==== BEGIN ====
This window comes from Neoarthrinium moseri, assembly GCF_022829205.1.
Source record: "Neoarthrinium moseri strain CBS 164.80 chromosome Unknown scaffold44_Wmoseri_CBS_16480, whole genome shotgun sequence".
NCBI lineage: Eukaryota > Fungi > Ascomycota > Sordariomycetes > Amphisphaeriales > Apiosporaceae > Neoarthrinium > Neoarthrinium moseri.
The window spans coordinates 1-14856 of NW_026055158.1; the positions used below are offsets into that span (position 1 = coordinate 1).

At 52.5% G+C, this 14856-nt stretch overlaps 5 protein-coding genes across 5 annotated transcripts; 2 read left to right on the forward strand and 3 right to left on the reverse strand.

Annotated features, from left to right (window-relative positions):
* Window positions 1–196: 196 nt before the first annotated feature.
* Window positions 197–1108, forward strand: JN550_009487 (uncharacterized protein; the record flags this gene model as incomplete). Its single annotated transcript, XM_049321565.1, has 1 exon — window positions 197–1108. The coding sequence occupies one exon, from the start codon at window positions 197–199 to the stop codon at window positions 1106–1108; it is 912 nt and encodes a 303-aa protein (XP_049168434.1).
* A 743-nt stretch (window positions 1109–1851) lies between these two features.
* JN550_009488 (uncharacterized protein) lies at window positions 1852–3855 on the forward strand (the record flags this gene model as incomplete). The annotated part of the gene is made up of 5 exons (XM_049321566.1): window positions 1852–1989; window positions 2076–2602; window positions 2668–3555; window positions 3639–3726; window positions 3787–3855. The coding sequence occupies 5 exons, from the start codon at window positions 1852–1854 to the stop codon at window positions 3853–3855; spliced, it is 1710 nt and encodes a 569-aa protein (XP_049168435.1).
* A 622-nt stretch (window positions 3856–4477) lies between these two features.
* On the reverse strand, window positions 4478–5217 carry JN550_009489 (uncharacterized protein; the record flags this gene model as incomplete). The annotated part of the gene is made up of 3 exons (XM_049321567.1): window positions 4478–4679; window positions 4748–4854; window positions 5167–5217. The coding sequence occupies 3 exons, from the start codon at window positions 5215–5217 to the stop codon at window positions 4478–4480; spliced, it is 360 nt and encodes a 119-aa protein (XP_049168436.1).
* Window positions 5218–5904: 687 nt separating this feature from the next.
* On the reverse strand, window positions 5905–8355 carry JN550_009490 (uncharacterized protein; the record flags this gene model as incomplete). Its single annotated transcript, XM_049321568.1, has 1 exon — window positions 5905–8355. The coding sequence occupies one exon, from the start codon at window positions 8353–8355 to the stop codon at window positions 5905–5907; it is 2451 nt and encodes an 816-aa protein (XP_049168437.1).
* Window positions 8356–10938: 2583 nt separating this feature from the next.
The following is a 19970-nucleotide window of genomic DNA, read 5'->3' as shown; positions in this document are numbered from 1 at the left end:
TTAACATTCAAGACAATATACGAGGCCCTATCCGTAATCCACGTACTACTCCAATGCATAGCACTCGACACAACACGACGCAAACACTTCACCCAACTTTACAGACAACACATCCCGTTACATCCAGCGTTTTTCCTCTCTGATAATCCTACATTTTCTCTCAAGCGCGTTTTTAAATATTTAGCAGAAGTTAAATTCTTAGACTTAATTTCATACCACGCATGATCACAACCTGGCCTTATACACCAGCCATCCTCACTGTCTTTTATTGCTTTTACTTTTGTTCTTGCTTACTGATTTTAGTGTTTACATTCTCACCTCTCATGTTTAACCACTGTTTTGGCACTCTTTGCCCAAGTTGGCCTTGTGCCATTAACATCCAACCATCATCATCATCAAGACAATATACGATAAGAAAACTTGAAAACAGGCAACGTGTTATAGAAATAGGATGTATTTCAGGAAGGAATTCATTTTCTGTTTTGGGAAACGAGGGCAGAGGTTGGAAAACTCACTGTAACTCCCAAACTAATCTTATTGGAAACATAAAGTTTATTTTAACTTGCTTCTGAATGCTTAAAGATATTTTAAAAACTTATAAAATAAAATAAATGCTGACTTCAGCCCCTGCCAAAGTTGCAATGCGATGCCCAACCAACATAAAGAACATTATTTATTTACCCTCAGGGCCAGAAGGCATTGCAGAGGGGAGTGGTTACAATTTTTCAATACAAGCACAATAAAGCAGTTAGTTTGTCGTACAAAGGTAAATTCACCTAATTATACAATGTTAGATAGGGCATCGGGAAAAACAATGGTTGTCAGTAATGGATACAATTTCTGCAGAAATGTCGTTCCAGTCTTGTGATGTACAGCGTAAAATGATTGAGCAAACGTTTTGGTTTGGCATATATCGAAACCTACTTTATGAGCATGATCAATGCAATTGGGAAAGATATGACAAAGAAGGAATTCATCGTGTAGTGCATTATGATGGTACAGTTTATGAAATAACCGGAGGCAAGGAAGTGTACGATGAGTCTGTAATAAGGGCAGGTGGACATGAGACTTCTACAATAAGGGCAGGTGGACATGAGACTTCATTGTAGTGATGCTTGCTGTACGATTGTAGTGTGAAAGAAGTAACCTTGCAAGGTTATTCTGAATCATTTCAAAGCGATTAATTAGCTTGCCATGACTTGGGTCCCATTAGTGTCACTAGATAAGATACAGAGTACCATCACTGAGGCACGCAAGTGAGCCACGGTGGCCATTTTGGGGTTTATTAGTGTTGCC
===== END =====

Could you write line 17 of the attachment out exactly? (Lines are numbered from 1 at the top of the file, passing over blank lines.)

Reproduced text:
TTAACATTCAAGACAATATACGAGGCCCTATCCGTAATCCACGTACTACTCCAATGCATAGCACTCGACACAACACGACGCAAACACTTCACCCAACTTTACAGACAACACATCCCGTTACATCCAGCGTTTTTCCTCTCTGATAATCCTACATTTTCTCTCAAGCGCGTTTTTAAATATTTAGCAGAAGTTAAATTCTTAGACTTAATTTCATACCACGCATGATCACAACCTGGCCTTATACACCAGCCATCCTCACTGTCTTTTATTGCTTTTACTTTTGTTCTTGCTTACTGATTTTAGTGTTTACATTCTCACCTCTCATGTTTAACCACTGTTTTGGCACTCTTTGCCCAAGTTGGCCTTGTGCCATTAACATCCAACCATCATCATCATCAAGACAATATACGATAAGAAAACTTGAAAACAGGCAACGTGTTATAGAAATAGGATGTATTTCAGGAAGGAATTCATTTTCTGTTTTGGGAAACGAGGGCAGAGGTTGGAAAACTCACTGTAACTCCCAAACTAATCTTATTGGAAACATAAAGTTTATTTTAACTTGCTTCTGAATGCTTAAAGATATTTTAAAAACTTATAAAATAAAATAAATGCTGACTTCAGCCCCTGCCAAAGTTGCAATGCGATGCCCAACCAACATAAAGAACATTATTTATTTACCCTCAGGGCCAGAAGGCATTGCAGAGGGGAGTGGTTACAATTTTTCAATACAAGCACAATAAAGCAGTTAGTTTGTCGTACAAAGGTAAATTCACCTAATTATACAATGTTAGATAGGGCATCGGGAAAAACAATGGTTGTCAGTAATGGATACAATTTCTGCAGAAATGTCGTTCCAGTCTTGTGATGTACAGCGTAAAATGATTGAGCAAACGTTTTGGTTTGGCATATATCGAAACCTACTTTATGAGCATGATCAATGCAATTGGGAAAGATATGACAAAGAAGGAATTCATCGTGTAGTGCATTATGATGGTACAGTTTATGAAATAACCGGAGGCAAGGAAGTGTACGATGAGTCTGTAATAAGGGCAGGTGGACATGAGACTTCTACAATAAGGGCAGGTGGACATGAGACTTCATTGTAGTGATGCTTGCTGTACGATTGTAGTGTGAAAGAAGTAACCTTGCAAGGTTATTCTGAATCATTTCAAAGCGATTAATTAGCTTGCCATGACTTGGGTCCCATTAGTGTCACTAGATAAGATACAGAGTACCATCACTGAGGCACGCAAGTGAGCCACGGTGGCCATTTTGGGGTTTATTAGTGTTGCC